G20 vows to make companies, not only individuals, liable for graftAdopting a strong resolution to fight corruption, India and other G20 members have committed to make their public administrations more resilient against the menace
Adopting a strong resolution to fight corruption, India and other G20 members have committed to make their public administrations more resilient against the menace, while ensuring that companies too are held liable in addition to individual perpetrators of this crime.
The declaration assumes significance as an OECD Anti- Bribery Convention, adopted nearly a decade ago, has been actively enforced so far only by a few countries and the prosecution rate is dismal even in the majority of the countries having ratified it.
In their joint declaration issued after the end of the two-day Summit on Saturday night, the G20 leaders said they remain committed to fighting corruption, including through practical international cooperation and technical assistance, and will continue to fully implement the G20 Anti-Corruption Action Plan 2017-18.
"We endorse four sets of High Level Principles aimed at fostering integrity in the public and private sector. By endorsing the High Level Principles on the Liability of Legal Persons, we commit to ensuring that not only individual perpetrators but also companies benefiting from corruption can be held liable," they said.
G20 countries have already committed themselves to a number of measures to strengthen transparency and integrity in the public sector, including requirements for the conduct of public officials.
In their 2017 declaration, the G20 members also made a strong commitment to make their respective public administrations more resilient against corruption.
The leaders also said they will intensify their fight against illegal trade in wildlife and wildlife products.
"Wildlife trafficking is a threat to the planet's biodiversity, economic development, and, among others, health and security, and is facilitated by high levels of corruption, which the G20 cannot tolerate," the declaration said.
The leaders also endorsed the High Level Principles on Countering Corruption in Customs and called for publishing a guide on requesting international cooperation in civil and administrative proceedings.
"We will continue our work to address integrity in sports and urge international sports organisations to intensify their fight against corruption by achieving the highest global integrity and anti-corruption standards.
"In this respect, we strive for a common understanding regarding corruption risks in bids to host major sport events.
"We are also committed to fighting corruption in contracts, including in the natural resources sector. We call for ratification and implementation by all G20 members of the UN Convention against Corruption and for a strong involvement in its review process," it added.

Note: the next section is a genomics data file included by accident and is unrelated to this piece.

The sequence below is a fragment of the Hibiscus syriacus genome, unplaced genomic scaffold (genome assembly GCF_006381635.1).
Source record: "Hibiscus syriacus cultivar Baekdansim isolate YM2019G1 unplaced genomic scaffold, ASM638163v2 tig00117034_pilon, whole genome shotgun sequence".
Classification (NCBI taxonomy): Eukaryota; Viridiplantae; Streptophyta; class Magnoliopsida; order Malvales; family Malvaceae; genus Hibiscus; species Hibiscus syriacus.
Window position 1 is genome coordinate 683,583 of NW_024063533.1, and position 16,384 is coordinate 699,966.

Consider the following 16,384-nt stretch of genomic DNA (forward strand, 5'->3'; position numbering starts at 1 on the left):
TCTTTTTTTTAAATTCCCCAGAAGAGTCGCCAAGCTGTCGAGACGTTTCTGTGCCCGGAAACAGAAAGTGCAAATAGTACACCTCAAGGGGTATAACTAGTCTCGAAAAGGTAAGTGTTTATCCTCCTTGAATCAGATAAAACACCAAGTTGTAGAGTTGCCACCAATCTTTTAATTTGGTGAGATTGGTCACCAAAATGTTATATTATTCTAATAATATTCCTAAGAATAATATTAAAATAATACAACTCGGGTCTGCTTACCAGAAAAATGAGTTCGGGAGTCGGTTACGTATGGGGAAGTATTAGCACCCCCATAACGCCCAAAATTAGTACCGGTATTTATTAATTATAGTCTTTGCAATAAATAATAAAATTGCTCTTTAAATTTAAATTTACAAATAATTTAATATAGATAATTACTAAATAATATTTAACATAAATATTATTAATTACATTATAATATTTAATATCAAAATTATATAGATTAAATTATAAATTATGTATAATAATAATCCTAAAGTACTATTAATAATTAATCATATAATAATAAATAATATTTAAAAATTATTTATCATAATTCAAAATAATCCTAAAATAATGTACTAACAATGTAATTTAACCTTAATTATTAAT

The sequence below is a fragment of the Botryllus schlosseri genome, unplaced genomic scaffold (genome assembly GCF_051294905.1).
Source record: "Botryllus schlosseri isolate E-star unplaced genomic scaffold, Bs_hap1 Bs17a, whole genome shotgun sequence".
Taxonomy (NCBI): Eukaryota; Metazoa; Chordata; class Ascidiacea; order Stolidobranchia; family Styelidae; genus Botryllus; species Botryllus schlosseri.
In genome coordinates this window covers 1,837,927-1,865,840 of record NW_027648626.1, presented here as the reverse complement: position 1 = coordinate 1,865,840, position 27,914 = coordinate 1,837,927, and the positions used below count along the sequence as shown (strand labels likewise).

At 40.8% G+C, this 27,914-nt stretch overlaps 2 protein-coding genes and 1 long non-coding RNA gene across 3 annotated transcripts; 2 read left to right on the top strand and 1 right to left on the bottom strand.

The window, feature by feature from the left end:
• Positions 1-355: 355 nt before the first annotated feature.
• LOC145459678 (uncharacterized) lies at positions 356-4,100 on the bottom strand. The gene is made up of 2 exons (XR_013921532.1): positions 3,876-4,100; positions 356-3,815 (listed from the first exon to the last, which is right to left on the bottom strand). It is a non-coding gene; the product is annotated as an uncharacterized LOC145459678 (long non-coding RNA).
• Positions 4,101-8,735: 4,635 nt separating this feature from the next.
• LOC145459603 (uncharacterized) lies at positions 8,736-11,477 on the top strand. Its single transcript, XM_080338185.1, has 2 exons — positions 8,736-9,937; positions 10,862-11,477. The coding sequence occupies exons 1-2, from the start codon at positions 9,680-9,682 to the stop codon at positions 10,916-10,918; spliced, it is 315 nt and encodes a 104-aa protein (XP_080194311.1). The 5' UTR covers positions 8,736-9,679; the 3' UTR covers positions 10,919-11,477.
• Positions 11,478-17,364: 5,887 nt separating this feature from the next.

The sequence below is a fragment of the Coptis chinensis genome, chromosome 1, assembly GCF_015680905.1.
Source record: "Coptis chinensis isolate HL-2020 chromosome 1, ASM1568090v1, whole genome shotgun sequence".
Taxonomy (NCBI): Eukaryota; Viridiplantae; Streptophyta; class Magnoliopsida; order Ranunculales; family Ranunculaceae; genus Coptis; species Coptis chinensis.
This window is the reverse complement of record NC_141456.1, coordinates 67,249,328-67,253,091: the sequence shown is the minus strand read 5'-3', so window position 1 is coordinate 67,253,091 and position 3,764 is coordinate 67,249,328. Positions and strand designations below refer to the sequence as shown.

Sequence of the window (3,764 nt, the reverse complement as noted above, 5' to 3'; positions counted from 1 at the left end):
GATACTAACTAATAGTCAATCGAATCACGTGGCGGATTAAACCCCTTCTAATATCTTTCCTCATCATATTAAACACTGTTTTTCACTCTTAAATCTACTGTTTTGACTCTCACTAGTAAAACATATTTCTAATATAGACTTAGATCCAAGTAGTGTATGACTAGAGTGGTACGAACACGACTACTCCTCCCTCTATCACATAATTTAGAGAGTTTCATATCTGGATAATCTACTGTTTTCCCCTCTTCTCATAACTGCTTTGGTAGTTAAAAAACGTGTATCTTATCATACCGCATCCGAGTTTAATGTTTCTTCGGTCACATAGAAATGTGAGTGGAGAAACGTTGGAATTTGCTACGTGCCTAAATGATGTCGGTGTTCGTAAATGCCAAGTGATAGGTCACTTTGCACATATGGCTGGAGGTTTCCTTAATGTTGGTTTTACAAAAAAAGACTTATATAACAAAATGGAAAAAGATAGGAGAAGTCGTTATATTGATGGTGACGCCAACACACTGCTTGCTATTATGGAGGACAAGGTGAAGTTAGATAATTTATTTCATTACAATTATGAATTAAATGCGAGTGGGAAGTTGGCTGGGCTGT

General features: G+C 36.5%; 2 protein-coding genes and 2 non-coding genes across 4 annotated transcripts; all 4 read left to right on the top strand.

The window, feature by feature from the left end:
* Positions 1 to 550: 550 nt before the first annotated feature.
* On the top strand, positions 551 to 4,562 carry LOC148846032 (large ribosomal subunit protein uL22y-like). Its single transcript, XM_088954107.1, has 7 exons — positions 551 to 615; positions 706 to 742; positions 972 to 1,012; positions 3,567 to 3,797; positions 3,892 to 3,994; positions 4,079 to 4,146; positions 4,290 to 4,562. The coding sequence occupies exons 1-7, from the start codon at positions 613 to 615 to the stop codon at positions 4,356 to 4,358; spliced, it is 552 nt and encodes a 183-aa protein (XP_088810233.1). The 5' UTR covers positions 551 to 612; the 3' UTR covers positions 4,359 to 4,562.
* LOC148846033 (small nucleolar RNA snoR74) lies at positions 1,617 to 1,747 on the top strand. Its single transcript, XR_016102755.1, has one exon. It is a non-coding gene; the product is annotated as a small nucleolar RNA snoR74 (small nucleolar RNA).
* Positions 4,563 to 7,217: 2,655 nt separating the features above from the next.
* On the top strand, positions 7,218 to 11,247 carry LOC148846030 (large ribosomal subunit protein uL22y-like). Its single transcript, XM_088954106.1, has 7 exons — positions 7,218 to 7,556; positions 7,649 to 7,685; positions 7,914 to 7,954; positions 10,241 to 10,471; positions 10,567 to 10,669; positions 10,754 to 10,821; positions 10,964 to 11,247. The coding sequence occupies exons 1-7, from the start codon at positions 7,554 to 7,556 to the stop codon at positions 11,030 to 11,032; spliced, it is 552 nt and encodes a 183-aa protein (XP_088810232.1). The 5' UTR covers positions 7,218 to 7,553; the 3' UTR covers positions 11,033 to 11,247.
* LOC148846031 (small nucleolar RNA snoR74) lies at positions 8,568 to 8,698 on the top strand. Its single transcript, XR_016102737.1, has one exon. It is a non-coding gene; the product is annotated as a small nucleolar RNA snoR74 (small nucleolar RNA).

The Principles document adopted by the G20 leaders noted that corruption hampers the efficient and effective operation of government, its fairness and impartiality of decision- making and the delivery of government services.
"A public administration, resilient against corruption, underpinned by a culture of integrity, accountability and transparency not only fosters citizens' trust but can also affect the attractiveness of a country as a business location," it added.
Incidentally, India figures among the countries where corruption has been a major political issue and the Modi government has been maintaining it will leave no stone unturned in its fight against graft and black money.
For many years, G20 has been listing corruption as one of the biggest impediments to global economic growth and its sustainable development agenda.
Ahead of the G20 Summit, some rights groups had called for reaching wider consensus among leaders of the top economies for implementing laws akin to the Foreign Corrupt Practices Act of the US.
While the G20 has been stressing on greater efforts for tackling this menace for more than six years now, the OECD Anti-Bribery Convention (OECD Convention) has been actively enforced so far only by four countries.
The OECD Anti-Bribery Convention, adopted in 1997, requires each signatory country to make foreign bribery a crime for which individuals and enterprises are responsible.
The Convention is a key instrument for curbing the export of corruption globally because the 41 signatory countries are responsible for approximately two-thirds of world exports and almost 90 per cent of total foreign direct investment outflows.
As per OECD, nearly two decades after the OECD Convention on Combating Foreign Bribery entered into force, there are still 20 countries with "little or no enforcement and nine countries with only limited enforcement".
About half of the Convention countries have failed to prosecute any foreign bribery case since they joined the Convention.
There are a few improvements, but the performance of the majority of the 41 countries that agreed to combat foreign bribery in international business transactions is far from satisfactory.
Only four countries improved since last year -- Greece, Netherlands, Norway and South Korea, while Argentina was the one country that regressed, the OECD said.